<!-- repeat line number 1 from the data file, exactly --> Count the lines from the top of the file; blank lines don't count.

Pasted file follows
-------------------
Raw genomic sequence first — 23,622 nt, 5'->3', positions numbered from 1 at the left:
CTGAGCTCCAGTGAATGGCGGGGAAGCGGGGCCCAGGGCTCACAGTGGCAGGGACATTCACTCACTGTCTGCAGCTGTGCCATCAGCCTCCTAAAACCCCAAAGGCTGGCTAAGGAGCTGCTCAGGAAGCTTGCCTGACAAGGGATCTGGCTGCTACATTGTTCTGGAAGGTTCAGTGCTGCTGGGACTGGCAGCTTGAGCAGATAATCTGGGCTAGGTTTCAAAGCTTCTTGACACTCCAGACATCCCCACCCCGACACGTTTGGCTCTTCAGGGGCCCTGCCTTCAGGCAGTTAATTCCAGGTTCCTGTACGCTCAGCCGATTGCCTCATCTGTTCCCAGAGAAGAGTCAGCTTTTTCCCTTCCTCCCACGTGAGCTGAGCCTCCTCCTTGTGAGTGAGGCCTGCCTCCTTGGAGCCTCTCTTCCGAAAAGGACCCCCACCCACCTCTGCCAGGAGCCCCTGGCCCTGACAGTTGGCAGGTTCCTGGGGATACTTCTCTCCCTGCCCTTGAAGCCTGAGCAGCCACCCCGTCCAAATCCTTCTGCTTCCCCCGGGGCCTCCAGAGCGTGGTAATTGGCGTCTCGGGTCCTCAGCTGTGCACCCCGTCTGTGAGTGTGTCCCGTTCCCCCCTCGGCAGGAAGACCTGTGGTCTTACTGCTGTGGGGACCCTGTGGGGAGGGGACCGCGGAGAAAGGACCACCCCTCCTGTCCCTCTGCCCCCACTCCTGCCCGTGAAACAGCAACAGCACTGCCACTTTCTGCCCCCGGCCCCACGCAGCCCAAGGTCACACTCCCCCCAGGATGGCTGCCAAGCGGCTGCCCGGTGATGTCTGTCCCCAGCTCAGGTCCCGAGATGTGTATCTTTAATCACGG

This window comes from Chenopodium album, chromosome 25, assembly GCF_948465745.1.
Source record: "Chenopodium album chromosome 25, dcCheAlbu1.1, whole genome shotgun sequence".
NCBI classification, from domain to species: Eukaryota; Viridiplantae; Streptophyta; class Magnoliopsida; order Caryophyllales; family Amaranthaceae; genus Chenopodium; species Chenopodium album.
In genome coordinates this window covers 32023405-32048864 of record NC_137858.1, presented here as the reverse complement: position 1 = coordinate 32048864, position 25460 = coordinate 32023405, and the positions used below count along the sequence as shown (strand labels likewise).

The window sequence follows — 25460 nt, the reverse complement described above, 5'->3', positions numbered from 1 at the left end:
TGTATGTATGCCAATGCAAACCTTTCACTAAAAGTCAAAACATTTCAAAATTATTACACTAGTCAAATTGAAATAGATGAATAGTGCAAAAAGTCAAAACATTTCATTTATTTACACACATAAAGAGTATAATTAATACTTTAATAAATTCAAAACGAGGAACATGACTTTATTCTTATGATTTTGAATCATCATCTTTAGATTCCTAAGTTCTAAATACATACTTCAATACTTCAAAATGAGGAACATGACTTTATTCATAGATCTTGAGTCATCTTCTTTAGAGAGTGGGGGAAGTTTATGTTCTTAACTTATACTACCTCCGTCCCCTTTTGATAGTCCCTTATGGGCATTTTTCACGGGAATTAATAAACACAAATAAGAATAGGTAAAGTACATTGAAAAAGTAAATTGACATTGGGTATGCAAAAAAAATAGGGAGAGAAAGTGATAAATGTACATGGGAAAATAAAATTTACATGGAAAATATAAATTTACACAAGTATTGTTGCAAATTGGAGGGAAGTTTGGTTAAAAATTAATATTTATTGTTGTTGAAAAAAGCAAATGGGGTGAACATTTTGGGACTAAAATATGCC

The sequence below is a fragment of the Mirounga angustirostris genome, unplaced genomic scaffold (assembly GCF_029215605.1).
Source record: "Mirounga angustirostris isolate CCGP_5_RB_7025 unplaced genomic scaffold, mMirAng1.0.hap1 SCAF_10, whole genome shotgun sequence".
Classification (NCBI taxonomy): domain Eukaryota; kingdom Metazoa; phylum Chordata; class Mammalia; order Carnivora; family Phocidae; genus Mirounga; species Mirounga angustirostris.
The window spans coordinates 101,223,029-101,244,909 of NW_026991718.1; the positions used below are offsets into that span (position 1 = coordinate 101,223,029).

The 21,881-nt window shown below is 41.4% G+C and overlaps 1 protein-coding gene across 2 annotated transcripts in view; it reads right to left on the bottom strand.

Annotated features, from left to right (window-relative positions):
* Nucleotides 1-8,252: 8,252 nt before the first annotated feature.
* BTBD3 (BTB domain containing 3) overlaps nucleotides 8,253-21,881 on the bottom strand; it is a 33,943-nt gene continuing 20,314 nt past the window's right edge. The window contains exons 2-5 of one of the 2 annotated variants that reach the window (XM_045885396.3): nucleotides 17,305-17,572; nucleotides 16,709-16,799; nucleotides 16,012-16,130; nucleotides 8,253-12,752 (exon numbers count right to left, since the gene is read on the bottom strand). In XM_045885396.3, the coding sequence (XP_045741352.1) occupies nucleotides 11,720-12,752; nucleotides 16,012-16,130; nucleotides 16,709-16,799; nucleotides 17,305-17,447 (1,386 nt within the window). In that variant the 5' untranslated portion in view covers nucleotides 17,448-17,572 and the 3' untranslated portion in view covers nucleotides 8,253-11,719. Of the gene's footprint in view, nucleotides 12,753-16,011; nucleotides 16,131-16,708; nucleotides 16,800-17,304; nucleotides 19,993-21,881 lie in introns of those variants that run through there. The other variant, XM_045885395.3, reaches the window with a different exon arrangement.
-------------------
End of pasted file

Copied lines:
Raw genomic sequence first — 23,622 nt, 5'->3', positions numbered from 1 at the left: